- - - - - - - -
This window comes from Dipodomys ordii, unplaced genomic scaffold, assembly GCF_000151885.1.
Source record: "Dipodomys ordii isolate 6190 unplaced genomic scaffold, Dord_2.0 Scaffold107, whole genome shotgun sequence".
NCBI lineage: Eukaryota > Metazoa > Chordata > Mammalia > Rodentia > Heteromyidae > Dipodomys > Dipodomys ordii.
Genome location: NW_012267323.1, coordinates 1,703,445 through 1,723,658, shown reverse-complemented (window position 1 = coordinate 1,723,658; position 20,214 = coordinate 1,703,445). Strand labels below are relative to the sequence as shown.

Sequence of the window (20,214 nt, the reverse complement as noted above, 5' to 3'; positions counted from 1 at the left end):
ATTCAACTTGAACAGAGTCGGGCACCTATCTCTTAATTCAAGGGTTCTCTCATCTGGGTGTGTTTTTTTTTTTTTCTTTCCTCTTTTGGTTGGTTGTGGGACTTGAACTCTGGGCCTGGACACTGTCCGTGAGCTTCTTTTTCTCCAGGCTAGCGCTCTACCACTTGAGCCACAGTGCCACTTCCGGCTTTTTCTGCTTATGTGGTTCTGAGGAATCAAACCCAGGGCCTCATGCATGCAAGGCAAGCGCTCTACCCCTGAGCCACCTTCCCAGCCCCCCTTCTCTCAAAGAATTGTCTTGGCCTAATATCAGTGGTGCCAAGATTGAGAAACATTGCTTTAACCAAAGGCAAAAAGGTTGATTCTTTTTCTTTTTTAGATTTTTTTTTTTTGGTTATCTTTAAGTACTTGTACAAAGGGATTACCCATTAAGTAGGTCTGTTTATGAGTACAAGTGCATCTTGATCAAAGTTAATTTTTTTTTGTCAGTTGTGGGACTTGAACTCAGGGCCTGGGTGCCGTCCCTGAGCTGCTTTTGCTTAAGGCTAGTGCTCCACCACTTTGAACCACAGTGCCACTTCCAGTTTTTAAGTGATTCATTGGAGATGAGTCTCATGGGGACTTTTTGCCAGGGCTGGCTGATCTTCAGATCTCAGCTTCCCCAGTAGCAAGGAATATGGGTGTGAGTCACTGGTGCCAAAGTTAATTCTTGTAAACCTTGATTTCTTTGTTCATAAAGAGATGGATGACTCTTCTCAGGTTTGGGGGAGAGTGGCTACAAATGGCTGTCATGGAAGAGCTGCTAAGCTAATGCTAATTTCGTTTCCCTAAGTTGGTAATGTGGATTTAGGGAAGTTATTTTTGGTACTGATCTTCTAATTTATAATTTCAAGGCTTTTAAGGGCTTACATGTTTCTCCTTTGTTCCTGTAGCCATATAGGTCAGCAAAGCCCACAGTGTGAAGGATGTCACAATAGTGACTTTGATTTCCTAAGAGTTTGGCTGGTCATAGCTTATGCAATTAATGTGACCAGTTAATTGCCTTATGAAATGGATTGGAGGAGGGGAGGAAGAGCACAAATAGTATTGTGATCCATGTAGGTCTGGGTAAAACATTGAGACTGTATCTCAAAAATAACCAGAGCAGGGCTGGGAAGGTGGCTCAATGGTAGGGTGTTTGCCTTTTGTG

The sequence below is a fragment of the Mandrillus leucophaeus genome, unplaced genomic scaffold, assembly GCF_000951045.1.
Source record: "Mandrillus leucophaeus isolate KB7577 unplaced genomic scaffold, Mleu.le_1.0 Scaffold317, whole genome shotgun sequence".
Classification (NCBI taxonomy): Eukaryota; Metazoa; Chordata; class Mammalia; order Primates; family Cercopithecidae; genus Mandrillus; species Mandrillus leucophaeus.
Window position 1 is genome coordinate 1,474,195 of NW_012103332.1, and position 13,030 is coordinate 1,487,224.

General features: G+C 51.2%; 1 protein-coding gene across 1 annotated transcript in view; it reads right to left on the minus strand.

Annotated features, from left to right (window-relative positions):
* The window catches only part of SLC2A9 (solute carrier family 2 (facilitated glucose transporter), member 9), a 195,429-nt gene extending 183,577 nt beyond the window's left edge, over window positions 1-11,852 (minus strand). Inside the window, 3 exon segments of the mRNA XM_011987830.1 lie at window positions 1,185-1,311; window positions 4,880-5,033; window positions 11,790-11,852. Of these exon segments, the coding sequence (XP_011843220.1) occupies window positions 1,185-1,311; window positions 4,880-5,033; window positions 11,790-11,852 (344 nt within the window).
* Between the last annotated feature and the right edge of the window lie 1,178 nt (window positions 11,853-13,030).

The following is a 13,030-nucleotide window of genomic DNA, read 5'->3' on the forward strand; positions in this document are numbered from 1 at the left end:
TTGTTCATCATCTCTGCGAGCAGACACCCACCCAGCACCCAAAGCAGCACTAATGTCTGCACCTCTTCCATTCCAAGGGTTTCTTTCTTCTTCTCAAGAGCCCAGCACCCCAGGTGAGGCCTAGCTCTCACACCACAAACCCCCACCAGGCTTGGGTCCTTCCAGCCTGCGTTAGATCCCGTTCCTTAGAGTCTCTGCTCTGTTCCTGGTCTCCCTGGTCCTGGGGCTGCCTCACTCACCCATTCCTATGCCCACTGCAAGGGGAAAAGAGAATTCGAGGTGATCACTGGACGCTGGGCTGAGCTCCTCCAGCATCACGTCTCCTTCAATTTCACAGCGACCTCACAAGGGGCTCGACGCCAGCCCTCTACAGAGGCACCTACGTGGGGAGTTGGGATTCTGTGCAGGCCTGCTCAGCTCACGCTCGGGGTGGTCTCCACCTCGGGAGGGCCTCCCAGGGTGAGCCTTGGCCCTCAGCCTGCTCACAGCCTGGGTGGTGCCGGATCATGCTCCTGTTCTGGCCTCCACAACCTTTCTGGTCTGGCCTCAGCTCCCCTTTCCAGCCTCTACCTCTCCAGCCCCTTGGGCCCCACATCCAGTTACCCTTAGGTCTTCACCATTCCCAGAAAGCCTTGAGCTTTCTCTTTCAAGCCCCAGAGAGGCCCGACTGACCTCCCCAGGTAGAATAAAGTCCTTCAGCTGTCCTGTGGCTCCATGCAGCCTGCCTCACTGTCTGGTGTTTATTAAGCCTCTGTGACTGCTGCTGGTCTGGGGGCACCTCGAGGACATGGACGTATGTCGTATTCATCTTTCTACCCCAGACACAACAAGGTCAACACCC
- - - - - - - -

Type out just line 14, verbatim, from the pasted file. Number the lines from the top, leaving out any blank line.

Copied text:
* Between the last annotated feature and the right edge of the window lie 1,178 nt (window positions 11,853-13,030).